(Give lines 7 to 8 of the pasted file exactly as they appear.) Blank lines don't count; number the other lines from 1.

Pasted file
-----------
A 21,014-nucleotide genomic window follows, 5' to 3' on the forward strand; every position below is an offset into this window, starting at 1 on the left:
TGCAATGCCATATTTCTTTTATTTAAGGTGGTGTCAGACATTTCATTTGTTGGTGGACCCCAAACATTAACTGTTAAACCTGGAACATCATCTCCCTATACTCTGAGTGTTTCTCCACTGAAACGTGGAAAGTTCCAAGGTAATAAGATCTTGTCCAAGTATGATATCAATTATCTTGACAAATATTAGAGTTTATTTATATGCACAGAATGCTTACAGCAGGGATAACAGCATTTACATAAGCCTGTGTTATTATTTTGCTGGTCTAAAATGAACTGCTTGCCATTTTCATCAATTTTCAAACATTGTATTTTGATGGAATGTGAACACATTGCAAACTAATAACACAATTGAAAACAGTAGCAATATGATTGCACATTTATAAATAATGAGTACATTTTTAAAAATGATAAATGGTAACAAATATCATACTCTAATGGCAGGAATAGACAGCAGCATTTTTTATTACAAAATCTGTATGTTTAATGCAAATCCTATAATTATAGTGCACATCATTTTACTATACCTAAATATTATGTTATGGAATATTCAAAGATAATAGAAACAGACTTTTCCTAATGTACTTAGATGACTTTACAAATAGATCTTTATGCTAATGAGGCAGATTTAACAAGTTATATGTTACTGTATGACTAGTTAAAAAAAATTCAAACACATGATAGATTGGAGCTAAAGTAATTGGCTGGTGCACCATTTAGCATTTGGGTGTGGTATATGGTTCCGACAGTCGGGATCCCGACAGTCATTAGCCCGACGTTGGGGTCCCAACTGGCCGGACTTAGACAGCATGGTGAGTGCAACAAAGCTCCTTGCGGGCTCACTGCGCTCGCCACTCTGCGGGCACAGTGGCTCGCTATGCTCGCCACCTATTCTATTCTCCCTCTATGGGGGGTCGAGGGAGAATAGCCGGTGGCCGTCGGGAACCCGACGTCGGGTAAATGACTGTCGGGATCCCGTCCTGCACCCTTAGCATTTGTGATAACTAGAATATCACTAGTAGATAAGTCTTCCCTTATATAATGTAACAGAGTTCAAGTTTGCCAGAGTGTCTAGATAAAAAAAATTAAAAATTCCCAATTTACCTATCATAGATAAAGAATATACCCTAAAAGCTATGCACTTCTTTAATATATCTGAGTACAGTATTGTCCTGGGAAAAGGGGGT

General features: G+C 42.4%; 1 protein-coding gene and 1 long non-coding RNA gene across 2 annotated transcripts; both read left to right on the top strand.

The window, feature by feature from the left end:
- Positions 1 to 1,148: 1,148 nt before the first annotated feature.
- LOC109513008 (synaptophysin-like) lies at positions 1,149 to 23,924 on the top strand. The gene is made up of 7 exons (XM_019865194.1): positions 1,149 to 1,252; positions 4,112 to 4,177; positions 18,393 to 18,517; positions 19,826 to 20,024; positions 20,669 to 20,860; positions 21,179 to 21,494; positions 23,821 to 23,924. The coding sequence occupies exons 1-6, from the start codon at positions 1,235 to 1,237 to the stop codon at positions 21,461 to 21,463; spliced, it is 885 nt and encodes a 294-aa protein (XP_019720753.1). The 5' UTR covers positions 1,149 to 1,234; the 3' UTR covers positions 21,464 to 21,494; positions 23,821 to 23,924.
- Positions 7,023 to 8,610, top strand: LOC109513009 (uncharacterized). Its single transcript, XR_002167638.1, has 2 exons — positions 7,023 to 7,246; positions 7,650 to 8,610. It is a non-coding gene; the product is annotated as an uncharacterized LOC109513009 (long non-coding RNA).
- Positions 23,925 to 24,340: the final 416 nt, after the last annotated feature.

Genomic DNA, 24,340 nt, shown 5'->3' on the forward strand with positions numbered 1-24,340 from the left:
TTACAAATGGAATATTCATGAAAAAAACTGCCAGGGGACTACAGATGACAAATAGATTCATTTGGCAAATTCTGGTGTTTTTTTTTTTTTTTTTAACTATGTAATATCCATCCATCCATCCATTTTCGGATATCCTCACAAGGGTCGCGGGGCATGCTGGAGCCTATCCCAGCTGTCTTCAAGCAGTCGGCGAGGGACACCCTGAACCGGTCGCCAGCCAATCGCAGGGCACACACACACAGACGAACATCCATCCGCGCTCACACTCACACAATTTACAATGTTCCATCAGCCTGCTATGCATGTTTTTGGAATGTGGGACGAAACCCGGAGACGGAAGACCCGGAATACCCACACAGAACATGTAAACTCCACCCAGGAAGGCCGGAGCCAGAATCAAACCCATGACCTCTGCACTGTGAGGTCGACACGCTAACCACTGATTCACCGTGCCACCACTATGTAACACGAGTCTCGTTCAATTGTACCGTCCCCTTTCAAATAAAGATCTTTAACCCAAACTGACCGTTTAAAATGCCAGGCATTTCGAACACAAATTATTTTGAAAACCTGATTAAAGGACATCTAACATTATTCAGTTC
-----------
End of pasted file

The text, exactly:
- Positions 7,023 to 8,610, top strand: LOC109513009 (uncharacterized). Its single transcript, XR_002167638.1, has 2 exons — positions 7,023 to 7,246; positions 7,650 to 8,610. It is a non-coding gene; the product is annotated as an uncharacterized LOC109513009 (long non-coding RNA).
- Positions 23,925 to 24,340: the final 416 nt, after the last annotated feature.